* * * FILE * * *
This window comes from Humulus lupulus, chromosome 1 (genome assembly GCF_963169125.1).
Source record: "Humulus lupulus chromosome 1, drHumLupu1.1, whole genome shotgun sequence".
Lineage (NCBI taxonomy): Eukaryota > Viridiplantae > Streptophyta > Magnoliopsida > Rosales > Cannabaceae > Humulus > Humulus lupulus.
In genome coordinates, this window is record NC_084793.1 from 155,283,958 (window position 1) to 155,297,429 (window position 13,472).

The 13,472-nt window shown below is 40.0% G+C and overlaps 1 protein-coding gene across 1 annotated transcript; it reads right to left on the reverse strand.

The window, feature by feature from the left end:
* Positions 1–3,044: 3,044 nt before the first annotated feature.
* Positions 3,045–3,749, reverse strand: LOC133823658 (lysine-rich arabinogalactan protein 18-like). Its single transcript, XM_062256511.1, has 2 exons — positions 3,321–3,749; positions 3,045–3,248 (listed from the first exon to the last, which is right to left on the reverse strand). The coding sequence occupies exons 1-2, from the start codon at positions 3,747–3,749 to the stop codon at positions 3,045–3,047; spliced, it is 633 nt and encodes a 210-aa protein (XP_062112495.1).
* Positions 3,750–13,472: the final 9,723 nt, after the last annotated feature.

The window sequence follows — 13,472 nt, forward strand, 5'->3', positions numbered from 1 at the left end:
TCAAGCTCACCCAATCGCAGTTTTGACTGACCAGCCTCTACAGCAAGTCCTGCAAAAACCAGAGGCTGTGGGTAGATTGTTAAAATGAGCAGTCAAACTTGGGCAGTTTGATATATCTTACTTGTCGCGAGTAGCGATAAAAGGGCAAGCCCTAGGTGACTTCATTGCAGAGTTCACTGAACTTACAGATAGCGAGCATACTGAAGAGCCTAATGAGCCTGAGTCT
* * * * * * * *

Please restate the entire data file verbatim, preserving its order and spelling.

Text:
This window comes from Humulus lupulus, chromosome 1 (genome assembly GCF_963169125.1).
Source record: "Humulus lupulus chromosome 1, drHumLupu1.1, whole genome shotgun sequence".
Lineage (NCBI taxonomy): Eukaryota > Viridiplantae > Streptophyta > Magnoliopsida > Rosales > Cannabaceae > Humulus > Humulus lupulus.
In genome coordinates, this window is record NC_084793.1 from 155,283,958 (window position 1) to 155,297,429 (window position 13,472).

The 13,472-nt window shown below is 40.0% G+C and overlaps 1 protein-coding gene across 1 annotated transcript; it reads right to left on the reverse strand.

The window, feature by feature from the left end:
* Positions 1–3,044: 3,044 nt before the first annotated feature.
* Positions 3,045–3,749, reverse strand: LOC133823658 (lysine-rich arabinogalactan protein 18-like). Its single transcript, XM_062256511.1, has 2 exons — positions 3,321–3,749; positions 3,045–3,248 (listed from the first exon to the last, which is right to left on the reverse strand). The coding sequence occupies exons 1-2, from the start codon at positions 3,747–3,749 to the stop codon at positions 3,045–3,047; spliced, it is 633 nt and encodes a 210-aa protein (XP_062112495.1).
* Positions 3,750–13,472: the final 9,723 nt, after the last annotated feature.

The window sequence follows — 13,472 nt, forward strand, 5'->3', positions numbered from 1 at the left end:
TCAAGCTCACCCAATCGCAGTTTTGACTGACCAGCCTCTACAGCAAGTCCTGCAAAAACCAGAGGCTGTGGGTAGATTGTTAAAATGAGCAGTCAAACTTGGGCAGTTTGATATATCTTACTTGTCGCGAGTAGCGATAAAAGGGCAAGCCCTAGGTGACTTCATTGCAGAGTTCACTGAACTTACAGATAGCGAGCATACTGAAGAGCCTAATGAGCCTGAGTCT